In case you haven’t heard, dirt is cheaper in the country.
That bit of homespun business wisdom was made New Mexico famous by well-known Valencia County businessman, politician and race car driver Casey Luna.
A recently released biography of Luna written by local historian Richard Melzer, recounts a life begun big — Luna was 11 pounds at birth — and continued with verve.
“Every time I saw him, he had another story,” Melzer said with a laugh. “To publish, I had to stop seeing him. He has this great personality and charisma, and has been successful in so many ways.”
Melzer said Luna’s story could almost be three books, recounting his time as the successful owner of two car dealerships, then his rise in politics to become New Mexico’s lieutenant governor from 1991 to 1995 and his success as a champion race car driver and owner of national championship sprint cars.
“I spent more than 100 hours interviewing him — in person and on the phone,” Melzer said.
Initially, the historian planned to interview Luna for a La Historia del Rio Abajo column that runs in the Valencia County News-Bulletin regularly. Once he began gathering information on Luna, Melzer realized the story went well beyond a mere article.
While he was familiar with Melzer’s writing, Luna had never met him, but that didn’t stop him from showing up at a yard sale Luna and his wife of 55 years, Beverly, were having at their home.
“We started talking and all of a sudden we created a partnership and one thing led to another,” Luna said.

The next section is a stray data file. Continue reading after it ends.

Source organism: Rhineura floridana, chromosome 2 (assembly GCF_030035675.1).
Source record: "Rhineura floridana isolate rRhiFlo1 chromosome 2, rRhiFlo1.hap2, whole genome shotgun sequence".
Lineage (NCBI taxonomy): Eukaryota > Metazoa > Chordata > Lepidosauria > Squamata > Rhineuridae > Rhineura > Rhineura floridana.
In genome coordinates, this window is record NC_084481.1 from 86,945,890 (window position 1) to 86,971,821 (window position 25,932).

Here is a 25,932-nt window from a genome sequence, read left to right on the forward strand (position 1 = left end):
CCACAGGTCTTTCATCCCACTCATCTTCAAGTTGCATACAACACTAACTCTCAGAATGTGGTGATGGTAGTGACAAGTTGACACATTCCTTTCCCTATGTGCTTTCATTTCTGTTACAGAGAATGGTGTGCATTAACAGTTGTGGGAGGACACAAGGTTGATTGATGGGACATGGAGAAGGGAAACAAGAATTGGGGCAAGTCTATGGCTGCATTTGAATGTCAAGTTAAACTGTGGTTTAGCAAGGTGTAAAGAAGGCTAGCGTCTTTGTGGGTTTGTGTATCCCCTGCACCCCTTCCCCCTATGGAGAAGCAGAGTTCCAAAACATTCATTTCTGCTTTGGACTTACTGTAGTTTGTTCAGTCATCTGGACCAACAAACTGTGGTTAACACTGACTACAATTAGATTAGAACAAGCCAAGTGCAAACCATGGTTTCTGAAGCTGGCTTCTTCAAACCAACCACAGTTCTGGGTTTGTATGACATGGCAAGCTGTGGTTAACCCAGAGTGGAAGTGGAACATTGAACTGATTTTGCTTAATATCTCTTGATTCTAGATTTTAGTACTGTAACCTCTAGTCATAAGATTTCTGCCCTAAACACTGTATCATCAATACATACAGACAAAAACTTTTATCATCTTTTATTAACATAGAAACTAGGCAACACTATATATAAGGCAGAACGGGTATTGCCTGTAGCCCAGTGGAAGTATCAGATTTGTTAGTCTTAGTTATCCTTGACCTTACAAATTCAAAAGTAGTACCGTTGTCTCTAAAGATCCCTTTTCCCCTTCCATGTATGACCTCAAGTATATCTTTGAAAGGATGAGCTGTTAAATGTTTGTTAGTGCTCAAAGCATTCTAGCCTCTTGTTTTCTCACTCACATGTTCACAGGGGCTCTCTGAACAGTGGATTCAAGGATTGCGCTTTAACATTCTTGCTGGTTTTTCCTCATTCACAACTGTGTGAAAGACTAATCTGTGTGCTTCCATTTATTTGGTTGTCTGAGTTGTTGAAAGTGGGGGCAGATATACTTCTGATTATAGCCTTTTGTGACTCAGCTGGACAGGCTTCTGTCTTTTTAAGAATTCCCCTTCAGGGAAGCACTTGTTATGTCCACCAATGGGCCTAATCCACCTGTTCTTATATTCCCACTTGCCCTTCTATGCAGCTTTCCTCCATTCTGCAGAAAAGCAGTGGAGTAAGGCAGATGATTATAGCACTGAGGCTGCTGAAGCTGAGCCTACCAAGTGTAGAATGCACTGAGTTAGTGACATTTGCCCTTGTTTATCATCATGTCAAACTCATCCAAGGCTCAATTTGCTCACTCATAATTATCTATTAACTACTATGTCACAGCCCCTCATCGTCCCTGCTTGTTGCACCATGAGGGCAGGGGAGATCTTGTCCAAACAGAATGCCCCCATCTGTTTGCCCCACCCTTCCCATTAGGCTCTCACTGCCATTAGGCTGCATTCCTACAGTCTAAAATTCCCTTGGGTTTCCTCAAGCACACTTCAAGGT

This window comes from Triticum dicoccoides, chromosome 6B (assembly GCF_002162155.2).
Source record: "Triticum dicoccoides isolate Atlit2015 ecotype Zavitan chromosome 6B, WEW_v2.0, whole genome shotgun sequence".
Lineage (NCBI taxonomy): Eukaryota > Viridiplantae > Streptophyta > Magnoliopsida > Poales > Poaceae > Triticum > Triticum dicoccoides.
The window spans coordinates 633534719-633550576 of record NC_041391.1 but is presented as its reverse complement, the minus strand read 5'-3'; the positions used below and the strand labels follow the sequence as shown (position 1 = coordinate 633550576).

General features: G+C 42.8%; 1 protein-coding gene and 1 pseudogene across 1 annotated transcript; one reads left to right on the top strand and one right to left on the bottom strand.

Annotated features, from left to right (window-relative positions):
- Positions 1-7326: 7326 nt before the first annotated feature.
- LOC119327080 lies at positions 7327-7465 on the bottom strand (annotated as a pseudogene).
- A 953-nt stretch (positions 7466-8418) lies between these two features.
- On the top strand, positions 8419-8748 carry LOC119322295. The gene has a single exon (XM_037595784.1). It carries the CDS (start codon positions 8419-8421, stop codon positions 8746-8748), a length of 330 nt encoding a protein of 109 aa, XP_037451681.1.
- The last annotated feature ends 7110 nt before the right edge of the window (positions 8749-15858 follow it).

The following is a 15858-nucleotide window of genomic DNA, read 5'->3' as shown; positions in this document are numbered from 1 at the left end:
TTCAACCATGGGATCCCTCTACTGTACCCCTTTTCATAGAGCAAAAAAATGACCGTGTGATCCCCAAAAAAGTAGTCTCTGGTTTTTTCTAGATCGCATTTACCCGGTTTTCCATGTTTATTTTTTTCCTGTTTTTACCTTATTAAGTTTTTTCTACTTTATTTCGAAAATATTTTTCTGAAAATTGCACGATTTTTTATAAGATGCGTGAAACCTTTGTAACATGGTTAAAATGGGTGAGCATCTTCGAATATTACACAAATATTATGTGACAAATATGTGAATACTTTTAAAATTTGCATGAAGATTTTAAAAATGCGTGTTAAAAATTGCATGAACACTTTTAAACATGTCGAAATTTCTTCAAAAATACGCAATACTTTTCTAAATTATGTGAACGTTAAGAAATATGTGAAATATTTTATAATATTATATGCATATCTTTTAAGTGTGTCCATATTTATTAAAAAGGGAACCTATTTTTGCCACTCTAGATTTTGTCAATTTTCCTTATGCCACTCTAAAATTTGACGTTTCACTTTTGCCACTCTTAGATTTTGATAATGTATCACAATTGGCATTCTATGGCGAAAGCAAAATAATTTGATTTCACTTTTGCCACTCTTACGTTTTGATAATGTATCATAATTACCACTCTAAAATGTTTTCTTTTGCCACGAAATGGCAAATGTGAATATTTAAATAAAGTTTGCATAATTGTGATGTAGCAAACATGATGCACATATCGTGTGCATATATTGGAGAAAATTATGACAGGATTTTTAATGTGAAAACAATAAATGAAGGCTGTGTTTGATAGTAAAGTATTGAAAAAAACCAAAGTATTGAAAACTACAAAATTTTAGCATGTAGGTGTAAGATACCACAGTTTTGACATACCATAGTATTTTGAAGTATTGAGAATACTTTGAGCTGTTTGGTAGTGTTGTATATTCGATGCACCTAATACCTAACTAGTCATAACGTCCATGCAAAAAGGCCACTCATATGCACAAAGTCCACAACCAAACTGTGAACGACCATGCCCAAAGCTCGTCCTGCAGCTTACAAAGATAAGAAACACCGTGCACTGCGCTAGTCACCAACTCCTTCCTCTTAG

Luna’s family and friends had often encouraged him to write an autobiography, but he always felt “there are a lot of other people walking around that have done more than I have,” he said.
Working on the book for more than two years was a much more involved process than he anticipated, Luna said.
“I always knew if I was going to do something, I would do it right. Be as transparent as possible,” he said. “I was going to do it the way I though it should be done, and I think I did.”
Interviewing Luna for the book was the “most fun ever,” Melzer said. “He’s full of fun. He’s traveled all over the world. Casey says there’s the fun bus and the dull bus; he’s always on the fun bus.”
Melzer said the three worlds Luna inhabited — sports, politics and business — were all intertwined.
“What he learned from one, he took those great skills he learned and applied it to the next,” Melzer said of Luna. “In the concluding chapter, there are about two dozen life lessons. People often read biographies to learn from them.
“In this case, we wanted to make clear what Casey’s values are, and having read the book, you’ll know where they came from. They are all based on trust; people could trust his word. He always came through.”
Luna said working on the book has been an interesting experience that has brought up a lot of memories.
“We tried to keep it as local as possible,” he said. “Even though Beverly and I are gallivanting all over, Belen is still our home.”
Melzer and Luna will be at a book signing, with proper social distancing, from 2-4 p.m., Saturday, March 27, at the Los Lunas Museum of Heritage and Arts. Copies of the book will be available for sale or can be found on Amazon.com. For a sneak peek of the book, see the La Historia del Rio Abajo column Melzer wrote on Page 9 for an excerpt.
Julia M. Dendinger began working at the VCNB in 2006. She covers Valencia County government, Belen Consolidated Schools and the village of Bosque Farms. She is a member of the Society of Professional Journalists Rio Grande chapter’s board of directors.